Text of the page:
Powerful, grand narratives legitimise power, win our allegiance and frame our private understandings of how to measure value and create meaning. They also structure time – they fit the present into a continuum of how the past will become the future. This is what all the grand narratives of communism, socialism, even neoliberalism and fascism offered; as did the grand narratives of religion. Now, all have foundered and fragmented into a mosaic of millions of personal stories. It is a Tower of Babel in which we have lost the capacity to generate the common narratives – of idealism, morality and hope such as Sandel talks about – that might bring about civic renewal and a reinvigorated political purpose.
Curtis argues that we are still enchanted by the possibilities of our personal narratives although they leave us isolated, disconnected, and at their worst, they are simply solipsistic performances desperate for an audience.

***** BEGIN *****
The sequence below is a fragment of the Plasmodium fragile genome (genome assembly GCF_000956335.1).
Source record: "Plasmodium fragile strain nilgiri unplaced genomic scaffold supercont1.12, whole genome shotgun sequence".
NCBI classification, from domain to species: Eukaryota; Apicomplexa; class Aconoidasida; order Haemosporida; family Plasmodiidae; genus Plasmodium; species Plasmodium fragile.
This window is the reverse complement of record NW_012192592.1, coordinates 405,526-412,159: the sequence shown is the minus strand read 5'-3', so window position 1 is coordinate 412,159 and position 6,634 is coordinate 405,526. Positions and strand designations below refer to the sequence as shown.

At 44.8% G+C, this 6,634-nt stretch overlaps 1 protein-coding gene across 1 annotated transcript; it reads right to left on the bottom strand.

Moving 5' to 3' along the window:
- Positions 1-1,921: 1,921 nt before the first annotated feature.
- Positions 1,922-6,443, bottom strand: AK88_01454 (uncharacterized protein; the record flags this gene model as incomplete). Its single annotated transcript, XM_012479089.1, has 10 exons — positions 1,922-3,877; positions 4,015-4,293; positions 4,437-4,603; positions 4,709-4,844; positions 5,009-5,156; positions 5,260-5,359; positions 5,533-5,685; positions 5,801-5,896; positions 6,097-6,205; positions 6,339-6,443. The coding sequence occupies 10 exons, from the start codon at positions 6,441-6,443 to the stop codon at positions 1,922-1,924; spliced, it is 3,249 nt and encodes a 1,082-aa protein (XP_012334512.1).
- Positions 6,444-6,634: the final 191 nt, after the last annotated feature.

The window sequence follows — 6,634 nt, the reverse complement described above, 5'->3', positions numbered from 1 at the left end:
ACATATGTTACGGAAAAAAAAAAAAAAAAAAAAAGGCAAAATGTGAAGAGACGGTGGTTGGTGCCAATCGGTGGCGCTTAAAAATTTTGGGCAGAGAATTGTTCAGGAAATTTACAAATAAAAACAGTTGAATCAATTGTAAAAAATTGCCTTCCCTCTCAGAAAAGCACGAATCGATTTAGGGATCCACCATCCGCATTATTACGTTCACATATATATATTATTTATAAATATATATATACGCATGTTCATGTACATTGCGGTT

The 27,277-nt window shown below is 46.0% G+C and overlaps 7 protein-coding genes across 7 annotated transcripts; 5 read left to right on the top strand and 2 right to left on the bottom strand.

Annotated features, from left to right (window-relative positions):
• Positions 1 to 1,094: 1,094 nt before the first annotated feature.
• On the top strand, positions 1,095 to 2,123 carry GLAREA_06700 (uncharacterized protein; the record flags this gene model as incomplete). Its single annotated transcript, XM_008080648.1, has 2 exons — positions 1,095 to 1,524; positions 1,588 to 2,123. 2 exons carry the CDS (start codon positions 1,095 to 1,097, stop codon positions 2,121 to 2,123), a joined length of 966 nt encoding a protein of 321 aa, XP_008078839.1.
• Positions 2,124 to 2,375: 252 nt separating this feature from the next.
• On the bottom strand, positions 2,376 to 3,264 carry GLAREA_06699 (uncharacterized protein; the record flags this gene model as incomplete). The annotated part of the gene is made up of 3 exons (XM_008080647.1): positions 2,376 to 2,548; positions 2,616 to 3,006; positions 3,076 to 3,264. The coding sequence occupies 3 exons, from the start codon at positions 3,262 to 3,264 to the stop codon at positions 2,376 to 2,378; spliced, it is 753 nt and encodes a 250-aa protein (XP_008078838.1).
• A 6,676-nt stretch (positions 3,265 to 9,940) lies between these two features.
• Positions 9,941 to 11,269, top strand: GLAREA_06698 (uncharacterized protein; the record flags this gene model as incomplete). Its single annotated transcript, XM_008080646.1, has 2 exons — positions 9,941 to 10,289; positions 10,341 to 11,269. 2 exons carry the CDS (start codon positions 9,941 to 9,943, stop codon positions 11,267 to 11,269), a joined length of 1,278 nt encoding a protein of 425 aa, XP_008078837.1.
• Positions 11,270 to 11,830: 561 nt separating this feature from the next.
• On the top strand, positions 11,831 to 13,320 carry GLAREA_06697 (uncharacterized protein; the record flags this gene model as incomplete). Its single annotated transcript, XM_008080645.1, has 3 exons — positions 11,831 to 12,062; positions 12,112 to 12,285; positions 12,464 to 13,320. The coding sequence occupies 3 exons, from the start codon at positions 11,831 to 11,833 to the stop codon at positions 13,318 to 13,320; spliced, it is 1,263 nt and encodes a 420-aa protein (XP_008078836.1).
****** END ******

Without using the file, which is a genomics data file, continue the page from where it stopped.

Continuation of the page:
I can launch my own catalogue of complaints against Gordon Brown as well as the next columnist, but I’ve no appetite right now to join what increasingly sounds like a mob lynching. There is something about the assembled chorus of received wisdom which makes me go contrary; group think rarely produces good judgments.
I dunno, Maddy: perhaps that grand narrative you were looking for all along, that ‘group think’ you now distrust, is the ‘received wisdom’ that Gordon Brown is a colossal fuck-up. It certainly seems to have, in your words, won our allegiance and brought about ‘civic renewal and a reinvigorated political purpose.’
Be careful what you wish for…
H/T the Heresiarch.